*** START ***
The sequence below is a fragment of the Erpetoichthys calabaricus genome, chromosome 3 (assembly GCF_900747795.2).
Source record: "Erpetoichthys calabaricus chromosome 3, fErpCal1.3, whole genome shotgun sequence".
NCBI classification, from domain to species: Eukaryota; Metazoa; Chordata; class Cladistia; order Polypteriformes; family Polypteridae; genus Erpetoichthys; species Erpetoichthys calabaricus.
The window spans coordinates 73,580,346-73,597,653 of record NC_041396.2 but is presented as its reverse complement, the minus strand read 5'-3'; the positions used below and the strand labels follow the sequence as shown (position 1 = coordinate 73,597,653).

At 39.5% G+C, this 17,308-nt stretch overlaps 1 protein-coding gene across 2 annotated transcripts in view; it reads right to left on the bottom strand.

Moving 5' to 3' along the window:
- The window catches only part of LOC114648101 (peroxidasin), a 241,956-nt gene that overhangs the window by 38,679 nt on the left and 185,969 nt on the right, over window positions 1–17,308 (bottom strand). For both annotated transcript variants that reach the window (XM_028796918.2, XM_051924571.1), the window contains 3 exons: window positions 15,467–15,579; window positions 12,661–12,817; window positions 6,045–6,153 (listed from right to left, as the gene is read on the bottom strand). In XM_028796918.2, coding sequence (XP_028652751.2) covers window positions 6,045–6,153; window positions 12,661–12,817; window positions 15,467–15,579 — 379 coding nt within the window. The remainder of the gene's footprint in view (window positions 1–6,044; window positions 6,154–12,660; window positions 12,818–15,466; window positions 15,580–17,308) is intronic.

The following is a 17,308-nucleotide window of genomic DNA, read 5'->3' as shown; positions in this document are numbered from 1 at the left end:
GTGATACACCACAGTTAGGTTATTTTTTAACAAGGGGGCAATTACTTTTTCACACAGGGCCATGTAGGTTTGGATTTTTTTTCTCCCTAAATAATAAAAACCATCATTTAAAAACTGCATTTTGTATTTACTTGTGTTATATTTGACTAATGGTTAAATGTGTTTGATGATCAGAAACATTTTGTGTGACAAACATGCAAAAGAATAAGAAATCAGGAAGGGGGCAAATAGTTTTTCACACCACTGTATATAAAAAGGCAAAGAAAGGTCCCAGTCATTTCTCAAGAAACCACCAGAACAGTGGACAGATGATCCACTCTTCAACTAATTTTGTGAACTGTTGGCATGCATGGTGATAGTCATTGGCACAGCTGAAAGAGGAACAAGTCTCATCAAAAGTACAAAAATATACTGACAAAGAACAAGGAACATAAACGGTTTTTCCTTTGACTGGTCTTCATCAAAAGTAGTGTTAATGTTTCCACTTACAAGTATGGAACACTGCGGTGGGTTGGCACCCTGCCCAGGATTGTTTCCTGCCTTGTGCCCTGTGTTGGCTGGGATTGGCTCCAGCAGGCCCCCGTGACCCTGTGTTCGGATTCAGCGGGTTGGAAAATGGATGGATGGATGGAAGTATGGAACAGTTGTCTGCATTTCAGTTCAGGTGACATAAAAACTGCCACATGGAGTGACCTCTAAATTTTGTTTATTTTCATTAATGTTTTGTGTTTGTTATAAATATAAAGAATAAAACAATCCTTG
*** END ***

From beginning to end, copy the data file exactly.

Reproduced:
The sequence below is a fragment of the Erpetoichthys calabaricus genome, chromosome 3 (assembly GCF_900747795.2).
Source record: "Erpetoichthys calabaricus chromosome 3, fErpCal1.3, whole genome shotgun sequence".
NCBI classification, from domain to species: Eukaryota; Metazoa; Chordata; class Cladistia; order Polypteriformes; family Polypteridae; genus Erpetoichthys; species Erpetoichthys calabaricus.
The window spans coordinates 73,580,346-73,597,653 of record NC_041396.2 but is presented as its reverse complement, the minus strand read 5'-3'; the positions used below and the strand labels follow the sequence as shown (position 1 = coordinate 73,597,653).

At 39.5% G+C, this 17,308-nt stretch overlaps 1 protein-coding gene across 2 annotated transcripts in view; it reads right to left on the bottom strand.

Moving 5' to 3' along the window:
- The window catches only part of LOC114648101 (peroxidasin), a 241,956-nt gene that overhangs the window by 38,679 nt on the left and 185,969 nt on the right, over window positions 1–17,308 (bottom strand). For both annotated transcript variants that reach the window (XM_028796918.2, XM_051924571.1), the window contains 3 exons: window positions 15,467–15,579; window positions 12,661–12,817; window positions 6,045–6,153 (listed from right to left, as the gene is read on the bottom strand). In XM_028796918.2, coding sequence (XP_028652751.2) covers window positions 6,045–6,153; window positions 12,661–12,817; window positions 15,467–15,579 — 379 coding nt within the window. The remainder of the gene's footprint in view (window positions 1–6,044; window positions 6,154–12,660; window positions 12,818–15,466; window positions 15,580–17,308) is intronic.

The following is a 17,308-nucleotide window of genomic DNA, read 5'->3' as shown; positions in this document are numbered from 1 at the left end:
GTGATACACCACAGTTAGGTTATTTTTTAACAAGGGGGCAATTACTTTTTCACACAGGGCCATGTAGGTTTGGATTTTTTTTCTCCCTAAATAATAAAAACCATCATTTAAAAACTGCATTTTGTATTTACTTGTGTTATATTTGACTAATGGTTAAATGTGTTTGATGATCAGAAACATTTTGTGTGACAAACATGCAAAAGAATAAGAAATCAGGAAGGGGGCAAATAGTTTTTCACACCACTGTATATAAAAAGGCAAAGAAAGGTCCCAGTCATTTCTCAAGAAACCACCAGAACAGTGGACAGATGATCCACTCTTCAACTAATTTTGTGAACTGTTGGCATGCATGGTGATAGTCATTGGCACAGCTGAAAGAGGAACAAGTCTCATCAAAAGTACAAAAATATACTGACAAAGAACAAGGAACATAAACGGTTTTTCCTTTGACTGGTCTTCATCAAAAGTAGTGTTAATGTTTCCACTTACAAGTATGGAACACTGCGGTGGGTTGGCACCCTGCCCAGGATTGTTTCCTGCCTTGTGCCCTGTGTTGGCTGGGATTGGCTCCAGCAGGCCCCCGTGACCCTGTGTTCGGATTCAGCGGGTTGGAAAATGGATGGATGGATGGAAGTATGGAACAGTTGTCTGCATTTCAGTTCAGGTGACATAAAAACTGCCACATGGAGTGACCTCTAAATTTTGTTTATTTTCATTAATGTTTTGTGTTTGTTATAAATATAAAGAATAAAACAATCCTTG